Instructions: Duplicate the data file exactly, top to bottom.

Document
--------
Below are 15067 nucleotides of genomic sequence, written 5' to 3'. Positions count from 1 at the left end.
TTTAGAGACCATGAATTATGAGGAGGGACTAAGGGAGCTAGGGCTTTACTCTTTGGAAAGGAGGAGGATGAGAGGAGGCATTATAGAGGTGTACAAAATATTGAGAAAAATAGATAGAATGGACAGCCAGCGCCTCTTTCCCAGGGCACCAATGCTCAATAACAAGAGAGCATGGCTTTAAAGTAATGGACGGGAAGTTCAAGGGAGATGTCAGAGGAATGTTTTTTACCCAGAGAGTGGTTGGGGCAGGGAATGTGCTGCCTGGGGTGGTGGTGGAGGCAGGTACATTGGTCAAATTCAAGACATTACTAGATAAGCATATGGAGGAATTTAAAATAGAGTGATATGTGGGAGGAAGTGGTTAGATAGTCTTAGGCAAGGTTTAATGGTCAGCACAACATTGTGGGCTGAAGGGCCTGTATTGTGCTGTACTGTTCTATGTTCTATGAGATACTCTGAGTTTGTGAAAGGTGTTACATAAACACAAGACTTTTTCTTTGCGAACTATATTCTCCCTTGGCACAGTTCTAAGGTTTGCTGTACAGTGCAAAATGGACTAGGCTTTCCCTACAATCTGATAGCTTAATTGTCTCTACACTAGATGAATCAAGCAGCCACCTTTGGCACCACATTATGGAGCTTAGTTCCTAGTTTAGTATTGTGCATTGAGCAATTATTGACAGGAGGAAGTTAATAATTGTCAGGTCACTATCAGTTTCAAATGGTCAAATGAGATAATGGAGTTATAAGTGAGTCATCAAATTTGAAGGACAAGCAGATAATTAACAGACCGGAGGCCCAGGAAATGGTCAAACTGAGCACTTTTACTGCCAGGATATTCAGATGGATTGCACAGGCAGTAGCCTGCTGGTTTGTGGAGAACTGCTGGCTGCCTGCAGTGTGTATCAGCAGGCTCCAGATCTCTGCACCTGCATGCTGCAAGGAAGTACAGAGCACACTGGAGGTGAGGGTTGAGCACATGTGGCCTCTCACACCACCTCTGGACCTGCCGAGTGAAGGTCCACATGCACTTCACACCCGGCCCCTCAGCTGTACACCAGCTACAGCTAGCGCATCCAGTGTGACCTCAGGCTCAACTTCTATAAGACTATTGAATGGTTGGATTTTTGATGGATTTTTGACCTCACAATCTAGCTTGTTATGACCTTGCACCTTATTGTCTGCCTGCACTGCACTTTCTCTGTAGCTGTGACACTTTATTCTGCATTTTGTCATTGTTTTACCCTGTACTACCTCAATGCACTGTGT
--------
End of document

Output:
Below are 15067 nucleotides of genomic sequence, written 5' to 3'. Positions count from 1 at the left end.
TTTAGAGACCATGAATTATGAGGAGGGACTAAGGGAGCTAGGGCTTTACTCTTTGGAAAGGAGGAGGATGAGAGGAGGCATTATAGAGGTGTACAAAATATTGAGAAAAATAGATAGAATGGACAGCCAGCGCCTCTTTCCCAGGGCACCAATGCTCAATAACAAGAGAGCATGGCTTTAAAGTAATGGACGGGAAGTTCAAGGGAGATGTCAGAGGAATGTTTTTTACCCAGAGAGTGGTTGGGGCAGGGAATGTGCTGCCTGGGGTGGTGGTGGAGGCAGGTACATTGGTCAAATTCAAGACATTACTAGATAAGCATATGGAGGAATTTAAAATAGAGTGATATGTGGGAGGAAGTGGTTAGATAGTCTTAGGCAAGGTTTAATGGTCAGCACAACATTGTGGGCTGAAGGGCCTGTATTGTGCTGTACTGTTCTATGTTCTATGAGATACTCTGAGTTTGTGAAAGGTGTTACATAAACACAAGACTTTTTCTTTGCGAACTATATTCTCCCTTGGCACAGTTCTAAGGTTTGCTGTACAGTGCAAAATGGACTAGGCTTTCCCTACAATCTGATAGCTTAATTGTCTCTACACTAGATGAATCAAGCAGCCACCTTTGGCACCACATTATGGAGCTTAGTTCCTAGTTTAGTATTGTGCATTGAGCAATTATTGACAGGAGGAAGTTAATAATTGTCAGGTCACTATCAGTTTCAAATGGTCAAATGAGATAATGGAGTTATAAGTGAGTCATCAAATTTGAAGGACAAGCAGATAATTAACAGACCGGAGGCCCAGGAAATGGTCAAACTGAGCACTTTTACTGCCAGGATATTCAGATGGATTGCACAGGCAGTAGCCTGCTGGTTTGTGGAGAACTGCTGGCTGCCTGCAGTGTGTATCAGCAGGCTCCAGATCTCTGCACCTGCATGCTGCAAGGAAGTACAGAGCACACTGGAGGTGAGGGTTGAGCACATGTGGCCTCTCACACCACCTCTGGACCTGCCGAGTGAAGGTCCACATGCACTTCACACCCGGCCCCTCAGCTGTACACCAGCTACAGCTAGCGCATCCAGTGTGACCTCAGGCTCAACTTCTATAAGACTATTGAATGGTTGGATTTTTGATGGATTTTTGACCTCACAATCTAGCTTGTTATGACCTTGCACCTTATTGTCTGCCTGCACTGCACTTTCTCTGTAGCTGTGACACTTTATTCTGCATTTTGTCATTGTTTTACCCTGTACTACCTCAATGCACTGTGT